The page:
Smoothie consumption has become mainstream, with smoothie-based chains occupying food courts and blenders holding places of pride on our kitchen countertops. There are, however, some good reasons to re-evaluate your ingredients as not all smoothies are necessarily healthy smoothies.
First, unless it is medically advised and monitored, going on a pure liquid-based diet long term is not recommended. The simple act of chewing, which is absent in the case of most smoothies, releases digestive enzymes that assist the body in the absorption of nutrients. Reduce the chewing and you reduce the enzymes, which means your body absorbs fewer nutrients and will eventually be unbalanced. To get the most out of your healthy smoothies you must have
Nutritionists have also stated that our bodies don’t count all calories in the same way. The look, smell and mouth feel of food add up to a satisfaction that is missing when you gulp down a smoothie, resulting in feelings of hunger and, eventually, the desire to take in additional calories.
What You Put in is What You Get Out
What you put into your smoothie will determine what you get out of it. As with most meals, any extended period of liquid nourishment should be balanced. The first and easiest pitfall is to make a smoothie that’s deliciously sweet and fruity. The trouble with that is these smoothies can boost your sugar intake without a lot of nutritional value.
But smoothies are actually the perfect vehicle for adding greens to your diet. For every apple or stone fruit you add to your smoothie, consider some celery, a big handful of spinach or other dark, leafy greens such as kale. Not only will it help balance the sweetness of your drink, it will also add valuable nutrients and antioxidants.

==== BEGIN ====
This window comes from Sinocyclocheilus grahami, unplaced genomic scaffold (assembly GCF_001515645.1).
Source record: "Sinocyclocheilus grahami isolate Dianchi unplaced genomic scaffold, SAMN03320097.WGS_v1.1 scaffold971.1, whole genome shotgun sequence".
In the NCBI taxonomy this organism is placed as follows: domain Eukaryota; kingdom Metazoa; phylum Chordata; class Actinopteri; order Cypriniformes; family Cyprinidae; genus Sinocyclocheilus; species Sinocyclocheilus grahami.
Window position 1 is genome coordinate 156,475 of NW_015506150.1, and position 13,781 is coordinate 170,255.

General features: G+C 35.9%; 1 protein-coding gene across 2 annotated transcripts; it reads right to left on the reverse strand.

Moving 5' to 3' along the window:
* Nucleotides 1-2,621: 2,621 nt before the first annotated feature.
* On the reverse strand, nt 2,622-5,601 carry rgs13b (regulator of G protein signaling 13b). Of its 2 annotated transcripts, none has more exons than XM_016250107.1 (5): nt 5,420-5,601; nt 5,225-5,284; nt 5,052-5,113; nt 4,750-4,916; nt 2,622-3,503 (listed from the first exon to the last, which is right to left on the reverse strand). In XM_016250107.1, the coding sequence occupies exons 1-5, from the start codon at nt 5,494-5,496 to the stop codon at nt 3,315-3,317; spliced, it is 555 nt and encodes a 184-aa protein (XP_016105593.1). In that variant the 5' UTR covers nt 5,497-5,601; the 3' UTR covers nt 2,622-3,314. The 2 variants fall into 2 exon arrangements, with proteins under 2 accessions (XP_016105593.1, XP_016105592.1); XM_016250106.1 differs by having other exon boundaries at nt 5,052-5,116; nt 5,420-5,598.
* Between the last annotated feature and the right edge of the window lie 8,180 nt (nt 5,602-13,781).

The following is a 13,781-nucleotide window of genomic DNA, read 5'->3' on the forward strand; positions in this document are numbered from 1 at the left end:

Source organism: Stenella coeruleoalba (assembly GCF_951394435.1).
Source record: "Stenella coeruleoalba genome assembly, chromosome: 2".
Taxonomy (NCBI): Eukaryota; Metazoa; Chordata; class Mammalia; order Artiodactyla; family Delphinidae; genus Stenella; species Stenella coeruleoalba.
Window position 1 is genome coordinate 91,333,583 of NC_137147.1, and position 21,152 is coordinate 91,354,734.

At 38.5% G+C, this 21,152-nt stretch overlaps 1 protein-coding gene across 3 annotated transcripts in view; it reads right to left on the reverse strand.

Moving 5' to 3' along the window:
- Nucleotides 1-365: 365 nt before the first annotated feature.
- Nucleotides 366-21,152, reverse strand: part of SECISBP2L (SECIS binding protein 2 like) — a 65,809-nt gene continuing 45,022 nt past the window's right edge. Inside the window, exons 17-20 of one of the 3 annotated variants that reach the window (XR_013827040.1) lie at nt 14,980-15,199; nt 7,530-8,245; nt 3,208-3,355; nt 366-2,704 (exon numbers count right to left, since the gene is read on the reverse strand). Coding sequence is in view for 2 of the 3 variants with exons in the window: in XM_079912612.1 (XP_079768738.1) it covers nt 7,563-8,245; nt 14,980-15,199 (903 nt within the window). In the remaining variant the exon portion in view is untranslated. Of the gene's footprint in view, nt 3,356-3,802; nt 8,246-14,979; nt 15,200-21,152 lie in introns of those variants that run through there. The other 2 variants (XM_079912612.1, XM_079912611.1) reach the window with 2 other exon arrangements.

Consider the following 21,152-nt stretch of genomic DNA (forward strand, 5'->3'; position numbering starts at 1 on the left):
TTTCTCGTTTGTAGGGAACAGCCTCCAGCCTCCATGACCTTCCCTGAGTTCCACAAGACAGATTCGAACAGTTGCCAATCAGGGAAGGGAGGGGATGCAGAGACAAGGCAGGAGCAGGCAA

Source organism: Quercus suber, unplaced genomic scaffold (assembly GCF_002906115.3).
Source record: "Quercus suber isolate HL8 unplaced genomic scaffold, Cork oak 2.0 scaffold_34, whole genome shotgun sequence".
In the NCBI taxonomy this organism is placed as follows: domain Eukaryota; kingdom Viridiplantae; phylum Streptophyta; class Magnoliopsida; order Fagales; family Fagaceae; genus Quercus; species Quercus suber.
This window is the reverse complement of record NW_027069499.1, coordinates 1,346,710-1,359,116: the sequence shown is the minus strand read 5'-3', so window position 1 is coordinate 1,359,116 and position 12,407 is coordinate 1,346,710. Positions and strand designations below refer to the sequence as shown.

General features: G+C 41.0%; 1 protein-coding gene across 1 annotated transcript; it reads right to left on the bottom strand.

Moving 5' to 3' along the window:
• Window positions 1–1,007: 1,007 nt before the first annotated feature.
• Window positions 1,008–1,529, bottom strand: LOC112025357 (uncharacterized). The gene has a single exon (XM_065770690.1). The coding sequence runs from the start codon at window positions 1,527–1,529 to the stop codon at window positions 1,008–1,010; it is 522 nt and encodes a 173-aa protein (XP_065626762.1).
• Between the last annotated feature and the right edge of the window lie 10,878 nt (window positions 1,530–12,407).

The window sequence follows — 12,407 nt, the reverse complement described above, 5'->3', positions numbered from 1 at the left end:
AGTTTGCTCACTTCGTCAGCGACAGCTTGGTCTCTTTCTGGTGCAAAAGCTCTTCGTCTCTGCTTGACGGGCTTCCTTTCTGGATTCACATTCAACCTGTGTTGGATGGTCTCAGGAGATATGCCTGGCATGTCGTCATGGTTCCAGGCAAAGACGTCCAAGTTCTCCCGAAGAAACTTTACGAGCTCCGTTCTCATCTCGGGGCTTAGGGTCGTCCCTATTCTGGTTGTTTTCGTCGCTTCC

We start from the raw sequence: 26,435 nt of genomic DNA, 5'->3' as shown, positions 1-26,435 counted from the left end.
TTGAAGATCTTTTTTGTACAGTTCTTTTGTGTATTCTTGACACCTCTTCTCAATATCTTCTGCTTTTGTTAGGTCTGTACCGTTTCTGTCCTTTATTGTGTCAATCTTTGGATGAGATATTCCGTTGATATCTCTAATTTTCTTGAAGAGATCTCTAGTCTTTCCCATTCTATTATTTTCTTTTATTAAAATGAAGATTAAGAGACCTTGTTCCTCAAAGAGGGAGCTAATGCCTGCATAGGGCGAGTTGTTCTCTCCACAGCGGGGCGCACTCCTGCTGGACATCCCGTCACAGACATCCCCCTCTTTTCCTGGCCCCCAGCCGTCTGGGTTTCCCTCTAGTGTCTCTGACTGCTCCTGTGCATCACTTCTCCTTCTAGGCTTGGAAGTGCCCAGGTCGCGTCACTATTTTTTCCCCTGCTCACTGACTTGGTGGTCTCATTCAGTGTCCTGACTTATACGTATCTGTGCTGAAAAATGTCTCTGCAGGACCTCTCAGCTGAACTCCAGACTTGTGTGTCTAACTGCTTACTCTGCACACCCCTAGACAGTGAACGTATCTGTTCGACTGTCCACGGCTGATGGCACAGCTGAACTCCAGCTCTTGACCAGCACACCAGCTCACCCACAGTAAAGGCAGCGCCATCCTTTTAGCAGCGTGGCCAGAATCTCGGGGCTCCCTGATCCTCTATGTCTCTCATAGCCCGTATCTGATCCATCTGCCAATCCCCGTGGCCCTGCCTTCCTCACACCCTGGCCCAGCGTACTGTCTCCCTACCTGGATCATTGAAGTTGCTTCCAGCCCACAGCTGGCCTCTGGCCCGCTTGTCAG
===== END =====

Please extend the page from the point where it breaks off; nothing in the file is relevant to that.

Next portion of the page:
For a more satisfying smoothie, add some proteins like hemp seeds, nut butters or walnuts before blending. You might be tempted to add ice cream to the mix, but consider water, milk or a milk-alternative to reach the consistency you like without adding sugar.
Get the Balance Right!
As mentioned before, a smoothie-only diet is generally not a good nutritional plan. It’s important to balance your use of smoothies as a meal with regular, solid meals. The timing is flexible based on your lifestyle.
If you’re up early to enjoy a 6 a.m. workout, then a post-gym green smoothie is a good idea. A blend of fruit, vegetables and especially protein, like the options suggested above, will help your muscles recover from the exercise and keep you satisfied into mid-morning. This also leaves you open to having regular meals for the rest of the day, which is essential because eating can be an important social experience for many of us.
If you feel like you’re missing out by skipping a group dinner, then chances are you’ll slip into bad habits sooner rather than later. Moderation and balance are key.